When we trust someone we believe she or he will honor their commitments, their word and be dependable. Without trust relationships, families, communities, and even nations fail and fall. Without trust a society ceases to be a safe and prosperous place to live. Yet, because human beings are selfish and flawed, the reality is we break trust sometimes with other people and other people will do so with us. Trust is built slowly over time, but it can be lost in a moment. This can happen between spouses, friends, family members, even co-workers. When trust is violated or broken, the result is painful and depending on the circumstances, often embarrassing.
Broken trust in any relationship leads to hurt, anger, fear, and confusion. It can lead to lost opportunities. Trust is rebuilt slowly through our actions over time. God created us for relationships based on trust. Some people have trouble trusting God because key people in their lives have not been trustworthy; they haven’t kept their word, honored their commitments, or proven reliable. Everyone loses when trust is violated. We win when we trust God, when we prove ourselves trust worthy, and when we’re willing to forgive others who’ve let us down and seek to re-build our relationship and our mutual trust. We can trust again. Gandhi said, “Among the most essential qualities of the human spirit are to trust oneself and build trust with others.” While trusting makes us vulnerable, if we choose not to trust, we can miss out on so much joy God desires for us. We were created for relationships based on both trust and forgiveness. We may move slower in trusting others, but don’t let fear steal your joy and imprison you in anger and hurt. You can trust again … with God’s help.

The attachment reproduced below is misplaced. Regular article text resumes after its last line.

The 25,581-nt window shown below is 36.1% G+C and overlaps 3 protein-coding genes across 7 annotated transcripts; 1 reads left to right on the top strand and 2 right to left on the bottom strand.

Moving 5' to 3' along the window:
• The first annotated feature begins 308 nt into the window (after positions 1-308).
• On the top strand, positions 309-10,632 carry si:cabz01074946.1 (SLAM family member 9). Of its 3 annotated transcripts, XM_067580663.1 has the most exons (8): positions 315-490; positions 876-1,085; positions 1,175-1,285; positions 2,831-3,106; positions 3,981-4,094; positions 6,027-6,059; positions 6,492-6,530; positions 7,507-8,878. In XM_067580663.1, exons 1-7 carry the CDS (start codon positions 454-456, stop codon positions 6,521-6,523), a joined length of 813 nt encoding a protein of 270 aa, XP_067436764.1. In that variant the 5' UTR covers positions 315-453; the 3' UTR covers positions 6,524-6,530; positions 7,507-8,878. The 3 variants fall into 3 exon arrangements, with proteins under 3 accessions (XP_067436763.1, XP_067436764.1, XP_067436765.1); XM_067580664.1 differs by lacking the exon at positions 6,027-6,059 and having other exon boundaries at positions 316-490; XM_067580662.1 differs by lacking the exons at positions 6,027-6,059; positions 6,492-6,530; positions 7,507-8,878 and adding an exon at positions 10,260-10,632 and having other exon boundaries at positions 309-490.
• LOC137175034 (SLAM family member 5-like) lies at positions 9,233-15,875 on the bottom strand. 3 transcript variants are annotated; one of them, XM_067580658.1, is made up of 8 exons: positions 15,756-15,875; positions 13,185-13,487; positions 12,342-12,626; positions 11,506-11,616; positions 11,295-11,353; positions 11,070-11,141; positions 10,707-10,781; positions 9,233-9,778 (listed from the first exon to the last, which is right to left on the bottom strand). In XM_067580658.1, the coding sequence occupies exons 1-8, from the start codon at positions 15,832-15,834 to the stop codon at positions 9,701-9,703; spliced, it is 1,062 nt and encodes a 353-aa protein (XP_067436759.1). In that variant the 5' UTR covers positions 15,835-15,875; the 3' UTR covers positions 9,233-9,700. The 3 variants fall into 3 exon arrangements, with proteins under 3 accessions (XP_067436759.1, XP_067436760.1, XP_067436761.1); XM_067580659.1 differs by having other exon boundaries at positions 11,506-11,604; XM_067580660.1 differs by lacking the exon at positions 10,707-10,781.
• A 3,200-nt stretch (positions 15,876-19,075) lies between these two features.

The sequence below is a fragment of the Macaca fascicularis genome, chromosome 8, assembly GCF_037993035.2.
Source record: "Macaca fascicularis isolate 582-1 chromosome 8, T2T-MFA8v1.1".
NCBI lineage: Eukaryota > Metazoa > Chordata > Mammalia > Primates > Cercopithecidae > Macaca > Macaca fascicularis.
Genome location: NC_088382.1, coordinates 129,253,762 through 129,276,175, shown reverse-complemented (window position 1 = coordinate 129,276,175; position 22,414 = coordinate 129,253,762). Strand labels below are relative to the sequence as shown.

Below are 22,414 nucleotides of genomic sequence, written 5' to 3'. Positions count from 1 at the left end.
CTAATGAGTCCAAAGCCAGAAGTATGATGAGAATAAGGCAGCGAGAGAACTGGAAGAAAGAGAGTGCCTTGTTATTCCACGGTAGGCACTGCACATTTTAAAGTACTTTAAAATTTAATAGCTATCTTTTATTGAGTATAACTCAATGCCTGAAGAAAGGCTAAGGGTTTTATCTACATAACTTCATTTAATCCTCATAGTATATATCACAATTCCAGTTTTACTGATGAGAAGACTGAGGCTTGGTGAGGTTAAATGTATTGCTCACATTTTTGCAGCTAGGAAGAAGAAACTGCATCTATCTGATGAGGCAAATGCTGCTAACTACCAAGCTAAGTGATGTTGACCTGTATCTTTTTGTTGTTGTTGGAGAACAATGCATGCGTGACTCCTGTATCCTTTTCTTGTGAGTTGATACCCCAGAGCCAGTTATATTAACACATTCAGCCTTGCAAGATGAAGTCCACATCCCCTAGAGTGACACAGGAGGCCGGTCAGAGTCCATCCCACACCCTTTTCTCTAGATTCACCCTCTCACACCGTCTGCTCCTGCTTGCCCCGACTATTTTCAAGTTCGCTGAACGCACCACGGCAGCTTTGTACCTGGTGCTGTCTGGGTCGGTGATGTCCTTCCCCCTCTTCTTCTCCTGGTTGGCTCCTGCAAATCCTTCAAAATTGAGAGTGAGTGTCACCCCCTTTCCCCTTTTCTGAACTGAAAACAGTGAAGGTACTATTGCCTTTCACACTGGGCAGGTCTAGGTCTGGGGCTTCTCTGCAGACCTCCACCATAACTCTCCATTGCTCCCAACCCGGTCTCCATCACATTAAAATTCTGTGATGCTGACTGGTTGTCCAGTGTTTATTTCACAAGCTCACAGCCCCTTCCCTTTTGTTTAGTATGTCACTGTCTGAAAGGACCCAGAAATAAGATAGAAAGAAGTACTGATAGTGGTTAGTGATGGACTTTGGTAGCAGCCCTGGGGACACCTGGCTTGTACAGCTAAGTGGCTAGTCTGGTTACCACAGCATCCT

Adam can’t answer God’s question, “Have you eaten from the tree of which I commanded you not to eat?” with a simple “Yes.” Violating trust not only leads to sin; it leads to excuses, lying, and a refusal to accept responsibility for our actions. So Adam blames Eve, “The woman whom you gave me,” even though he was with her the whole time. Eve blames the snake, claiming she was tricked. And so it goes throughout history, humanity has been blaming it on the snake ever since. This is a temptation for ordinary people like us as well as for those who are powerful; to fail to accept responsibility for our actions and to say straight up, “I blew it, I was wrong, it’s my fault.”
The destiny of people was, and still is, to live in God’s world with God’s other creatures on God’s terms. When we fail that ancient mandate, everyone and everything suffers. Our purpose involves trusting the God who created us, loves us, and wants to have a personal relationship with us. God is trustworthy and not only has a purpose for our life, but the commands and prohibitions of the Lord are not threats but boundaries given for our health and well-being.
Looking at Adam and Eve, one can say they failed to trust and follow God’s word, and then compounded their mistake by failing to accept responsibility for their actions. It’s crucial for us as individuals to understand the importance of trust, humility, and accepting responsibility. We cannot hide ourselves from God. Regardless of the heartache we have caused the Creator through our lack of trust, our fear, our failure to carry out our God-given responsibility to be in communion with God and other people while caring for and tending God’s creation—God still seeks us out, God still is asking, “Where are you? What is this that you have done? Why are you hiding from me? Is life in the trees, hiding in shame, eyes open to your weakness, failure, fear, and anxiety where you want to stay?”